Evidently hoping that this success would have broken the spirit of the French, Henry sent a herald into Harfleur the next morning, 17 September, with a safe-conduct for de Gaucourt and a group of representatives of the town council, so that they could come into the English camp to discuss terms. Henry was at his most charming and persuasive: he greeted them in person and advised them, in his kindliest manner, to surrender the town. He reminded them that Harfleur was part of the duchy of Normandy, which had belonged to the English crown by right since ancient times, and of the fate that would befall them if they continued to resist him. De Gaucourt was exhausted, half-starved, suffering from dysentery himself and staring death in the face, but he still had his pride and his sense of duty. He refused to surrender. Defiantly, he informed Henry that he had not received his office as captain of the town from him and did not recognise his authority: he knew that the king of France would not allow the siege of Harfleur to continue much longer and that any day he would arrive at the head of his army to drive the English away.
It is impossible to know whether de Gaucourt believed these proud words himself. He may have had a blindly optimistic faith that his king would not allow such an important place as Harfleur to fall without striking a blow in its defence. On the other hand, a man of his military experience must have known that, in tactical terms, it was probably better to allow Harfleur to fall and recapture it after the English had left, rather than risk everything on the unpredictable outcome of a pitched battle.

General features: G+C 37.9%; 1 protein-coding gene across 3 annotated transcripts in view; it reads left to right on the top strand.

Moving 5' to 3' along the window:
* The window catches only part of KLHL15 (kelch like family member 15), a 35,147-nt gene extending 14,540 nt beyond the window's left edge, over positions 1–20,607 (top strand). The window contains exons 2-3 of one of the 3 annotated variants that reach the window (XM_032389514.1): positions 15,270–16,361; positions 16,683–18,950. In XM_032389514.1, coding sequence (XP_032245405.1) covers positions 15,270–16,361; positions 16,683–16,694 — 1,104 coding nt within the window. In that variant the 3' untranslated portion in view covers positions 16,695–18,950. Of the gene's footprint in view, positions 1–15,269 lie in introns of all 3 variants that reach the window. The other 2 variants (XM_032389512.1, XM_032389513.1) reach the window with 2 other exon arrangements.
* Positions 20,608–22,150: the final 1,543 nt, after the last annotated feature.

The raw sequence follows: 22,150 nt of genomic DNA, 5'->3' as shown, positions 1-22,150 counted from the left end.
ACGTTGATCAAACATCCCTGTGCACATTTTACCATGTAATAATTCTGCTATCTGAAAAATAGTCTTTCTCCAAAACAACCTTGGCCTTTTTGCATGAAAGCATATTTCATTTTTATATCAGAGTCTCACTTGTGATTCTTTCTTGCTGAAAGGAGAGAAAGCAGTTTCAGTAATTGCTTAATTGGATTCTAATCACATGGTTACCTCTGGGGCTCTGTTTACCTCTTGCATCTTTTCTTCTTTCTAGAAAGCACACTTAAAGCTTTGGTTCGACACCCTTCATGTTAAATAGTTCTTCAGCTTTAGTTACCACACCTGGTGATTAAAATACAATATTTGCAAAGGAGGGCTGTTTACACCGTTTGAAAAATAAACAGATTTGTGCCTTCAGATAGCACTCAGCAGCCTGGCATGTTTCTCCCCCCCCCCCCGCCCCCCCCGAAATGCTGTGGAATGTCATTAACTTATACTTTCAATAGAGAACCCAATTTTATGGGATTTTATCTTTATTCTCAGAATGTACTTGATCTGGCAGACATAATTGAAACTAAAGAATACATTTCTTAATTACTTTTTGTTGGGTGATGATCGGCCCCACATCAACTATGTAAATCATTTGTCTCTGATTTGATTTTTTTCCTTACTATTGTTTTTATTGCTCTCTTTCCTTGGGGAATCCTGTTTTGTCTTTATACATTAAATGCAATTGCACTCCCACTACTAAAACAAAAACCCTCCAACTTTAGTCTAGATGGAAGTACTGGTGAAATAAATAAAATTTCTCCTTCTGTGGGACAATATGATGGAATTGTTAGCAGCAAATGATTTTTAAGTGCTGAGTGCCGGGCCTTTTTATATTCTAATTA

Cut off from the outside world by the besieging armies, it must have been difficult for de Gaucourt to get any intelligence, let alone up to date information, about what efforts were being made on his behalf. Constable d’Albret and Marshal Boucicaut had now, apparently, united their forces at Rouen. There they had spent huge sumspurchasing a small boat, filling it with food and other necessaries and entrusting it to one Jehan Lescot, a local mariner, with instructions that he should take it to the relief of Harfleur. Astonishingly, Lescot (who may have been a pirate and was highly paid for his services) succeeded in getting through the English blockade not once, but twice, for de Gaucourt later arranged for him to escape in secret from the town, so that he could report back to d’Albret on conditions there. D’Albret also sent Robin de Hellande, the bailli of Rouen, to Paris, entrusted with verbal messages to the king, dauphin and council “touching the descent and arrival of the English and the provisions that ought to be made against them, for the salvation of the said town of Harfleur and of the countryside around it.”
De Gaucourt may also have been aware that in addition to d’Albret and Boucicaut, some of the local nobility—among them the young seneschal of Hainault, who had once been so eager to test his valour against Englishmen in jousting challenges—had raised their own troops to resist the English. Frustrated by the failure of any officially organised resistance, they had determined to take matters into their own hands, continually harrying the English troops, especially those camped with Clarence before the Rouen gate, and attacking any small groups of Englishmen they found scouting or foraging away from the army. One force of some five hundred or six hundred local knights, led by the sire de Lille Adam and Jacques de Brimeu, decided to make a grand gesture. The plan was that a small party would ride within sight of the enemy camp so that the English would raise the alarm and then give chase on horseback, leaving their archers behind. When they had been drawn sufficiently far away from the main army, they would be ambushed and slaughtered by de Lille Adam and de Brimeu. Unfortunately for the French, de Lille Adam made his move too early and was seen by the English men-at-arms. Realising it was a trap, they immediately abandoned the chase and returned to the safety of their camp. The disaster was compounded by the capture of both de Lille Adam and Brimeu.